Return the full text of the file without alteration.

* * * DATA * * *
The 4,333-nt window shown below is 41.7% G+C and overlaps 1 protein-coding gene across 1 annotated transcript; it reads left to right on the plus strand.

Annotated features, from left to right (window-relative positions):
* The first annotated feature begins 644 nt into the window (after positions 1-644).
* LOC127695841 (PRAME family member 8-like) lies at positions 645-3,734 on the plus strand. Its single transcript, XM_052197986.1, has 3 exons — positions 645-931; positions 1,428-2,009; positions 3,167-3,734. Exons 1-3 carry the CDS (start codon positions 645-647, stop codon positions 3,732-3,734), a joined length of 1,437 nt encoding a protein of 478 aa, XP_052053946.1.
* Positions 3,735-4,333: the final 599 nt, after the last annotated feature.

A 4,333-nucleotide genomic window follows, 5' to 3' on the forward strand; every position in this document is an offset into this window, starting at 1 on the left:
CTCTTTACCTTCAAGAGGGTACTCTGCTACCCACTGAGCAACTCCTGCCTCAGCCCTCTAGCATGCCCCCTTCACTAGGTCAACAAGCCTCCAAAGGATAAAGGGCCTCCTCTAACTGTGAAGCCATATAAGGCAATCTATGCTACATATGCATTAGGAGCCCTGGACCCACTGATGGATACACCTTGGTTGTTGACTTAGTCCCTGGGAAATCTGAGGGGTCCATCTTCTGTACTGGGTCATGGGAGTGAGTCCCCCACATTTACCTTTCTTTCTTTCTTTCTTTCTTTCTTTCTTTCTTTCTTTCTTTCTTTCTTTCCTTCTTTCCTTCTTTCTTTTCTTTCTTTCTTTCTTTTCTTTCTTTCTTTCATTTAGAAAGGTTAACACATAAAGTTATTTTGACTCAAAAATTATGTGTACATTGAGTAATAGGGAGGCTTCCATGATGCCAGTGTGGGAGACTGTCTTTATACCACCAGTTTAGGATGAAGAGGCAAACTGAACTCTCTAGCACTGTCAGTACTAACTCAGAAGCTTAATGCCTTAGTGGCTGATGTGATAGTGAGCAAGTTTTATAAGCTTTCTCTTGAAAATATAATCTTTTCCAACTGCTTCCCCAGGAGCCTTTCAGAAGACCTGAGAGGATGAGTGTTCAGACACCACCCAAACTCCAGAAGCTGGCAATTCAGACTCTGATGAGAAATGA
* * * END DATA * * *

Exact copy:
The 4,333-nt window shown below is 41.7% G+C and overlaps 1 protein-coding gene across 1 annotated transcript; it reads left to right on the plus strand.

Annotated features, from left to right (window-relative positions):
* The first annotated feature begins 644 nt into the window (after positions 1-644).
* LOC127695841 (PRAME family member 8-like) lies at positions 645-3,734 on the plus strand. Its single transcript, XM_052197986.1, has 3 exons — positions 645-931; positions 1,428-2,009; positions 3,167-3,734. Exons 1-3 carry the CDS (start codon positions 645-647, stop codon positions 3,732-3,734), a joined length of 1,437 nt encoding a protein of 478 aa, XP_052053946.1.
* Positions 3,735-4,333: the final 599 nt, after the last annotated feature.

A 4,333-nucleotide genomic window follows, 5' to 3' on the forward strand; every position in this document is an offset into this window, starting at 1 on the left:
CTCTTTACCTTCAAGAGGGTACTCTGCTACCCACTGAGCAACTCCTGCCTCAGCCCTCTAGCATGCCCCCTTCACTAGGTCAACAAGCCTCCAAAGGATAAAGGGCCTCCTCTAACTGTGAAGCCATATAAGGCAATCTATGCTACATATGCATTAGGAGCCCTGGACCCACTGATGGATACACCTTGGTTGTTGACTTAGTCCCTGGGAAATCTGAGGGGTCCATCTTCTGTACTGGGTCATGGGAGTGAGTCCCCCACATTTACCTTTCTTTCTTTCTTTCTTTCTTTCTTTCTTTCTTTCTTTCTTTCTTTCTTTCCTTCTTTCCTTCTTTCTTTTCTTTCTTTCTTTCTTTTCTTTCTTTCTTTCATTTAGAAAGGTTAACACATAAAGTTATTTTGACTCAAAAATTATGTGTACATTGAGTAATAGGGAGGCTTCCATGATGCCAGTGTGGGAGACTGTCTTTATACCACCAGTTTAGGATGAAGAGGCAAACTGAACTCTCTAGCACTGTCAGTACTAACTCAGAAGCTTAATGCCTTAGTGGCTGATGTGATAGTGAGCAAGTTTTATAAGCTTTCTCTTGAAAATATAATCTTTTCCAACTGCTTCCCCAGGAGCCTTTCAGAAGACCTGAGAGGATGAGTGTTCAGACACCACCCAAACTCCAGAAGCTGGCAATTCAGACTCTGATGAGAAATGA